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Proc Natl Acad Sci U S A. 2013 Nov 19;110(47):E4492-501. doi: 10.1073/pnas.1316194110. Epub 2013 Nov 6.

Nuclear interferon-inducible protein 16 promotes silencing of herpesviral and transfected DNA.

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Departments of Microbiology and Immunobiology, and Medicine and Program in Virology, Harvard Medical School, Boston, MA 02115.


Mammalian cells have evolved mechanisms to silence foreign DNA introduced by viruses or by transfection. Upon herpesviral infection of cells, the viral genome is chromatinized in an attempt by the host cell to restrict expression of the viral genome. HSV ICP0 acts to counter host-intrinsic and innate responses to viral infection. We have found that nuclear interferon (IFN)-inducible protein 16 (IFI16) acts as a restriction factor against ICP0-null herpes simplex virus 1 (HSV-1) to limit viral replication and immediate-early gene expression. IFI16 promoted the addition of heterochromatin marks and the reduction of euchromatin marks on viral chromatin. IFI16 also restricted the expression of plasmid DNAs introduced by transfection but did not restrict SV40 DNA introduced into the cellular nucleus in the form of nucleosomal chromatin by viral infection. These results argue that IFI16 restricts unchromatinized DNA when it enters the cell nucleus by promoting the loading of nucleosomes and the addition of heterochromatin marks. Furthermore, these results indicate that IFI16 provides a broad surveillance role against viral and transfected DNA by promoting restriction of gene expression from the exogenous DNA and inducing innate immune responses.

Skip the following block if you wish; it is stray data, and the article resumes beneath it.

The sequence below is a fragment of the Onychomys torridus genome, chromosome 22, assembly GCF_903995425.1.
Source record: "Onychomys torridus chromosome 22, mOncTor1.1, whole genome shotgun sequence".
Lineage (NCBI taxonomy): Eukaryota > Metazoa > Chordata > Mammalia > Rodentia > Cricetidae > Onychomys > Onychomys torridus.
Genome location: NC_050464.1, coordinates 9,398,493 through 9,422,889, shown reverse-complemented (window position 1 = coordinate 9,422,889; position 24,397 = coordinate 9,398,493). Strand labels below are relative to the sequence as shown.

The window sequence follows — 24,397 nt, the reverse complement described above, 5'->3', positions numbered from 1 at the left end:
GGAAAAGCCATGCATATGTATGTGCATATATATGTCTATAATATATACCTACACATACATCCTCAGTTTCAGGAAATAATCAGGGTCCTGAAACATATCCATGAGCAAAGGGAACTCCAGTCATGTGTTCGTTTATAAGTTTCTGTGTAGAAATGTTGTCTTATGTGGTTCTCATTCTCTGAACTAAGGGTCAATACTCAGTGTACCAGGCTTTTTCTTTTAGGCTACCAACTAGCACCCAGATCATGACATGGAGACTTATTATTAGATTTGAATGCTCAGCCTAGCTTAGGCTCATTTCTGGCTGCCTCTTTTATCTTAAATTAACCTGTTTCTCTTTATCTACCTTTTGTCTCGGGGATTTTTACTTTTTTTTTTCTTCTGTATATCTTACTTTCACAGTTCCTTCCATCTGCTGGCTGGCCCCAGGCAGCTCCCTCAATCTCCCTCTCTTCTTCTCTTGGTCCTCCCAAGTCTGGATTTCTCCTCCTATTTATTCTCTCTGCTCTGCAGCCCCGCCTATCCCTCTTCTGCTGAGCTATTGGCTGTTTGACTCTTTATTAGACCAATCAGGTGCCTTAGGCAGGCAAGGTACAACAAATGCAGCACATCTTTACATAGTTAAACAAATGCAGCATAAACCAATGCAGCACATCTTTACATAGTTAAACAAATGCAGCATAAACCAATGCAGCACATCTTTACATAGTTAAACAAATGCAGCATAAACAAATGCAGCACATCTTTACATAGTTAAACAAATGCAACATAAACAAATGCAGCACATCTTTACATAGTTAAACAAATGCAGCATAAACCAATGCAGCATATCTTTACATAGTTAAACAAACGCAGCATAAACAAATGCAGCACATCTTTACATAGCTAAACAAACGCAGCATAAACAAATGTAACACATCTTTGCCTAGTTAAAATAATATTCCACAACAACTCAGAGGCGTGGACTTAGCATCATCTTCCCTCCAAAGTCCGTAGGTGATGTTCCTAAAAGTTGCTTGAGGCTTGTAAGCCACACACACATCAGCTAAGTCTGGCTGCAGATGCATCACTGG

DNA sensing; cellular response; host restriction; intrinsic resistance

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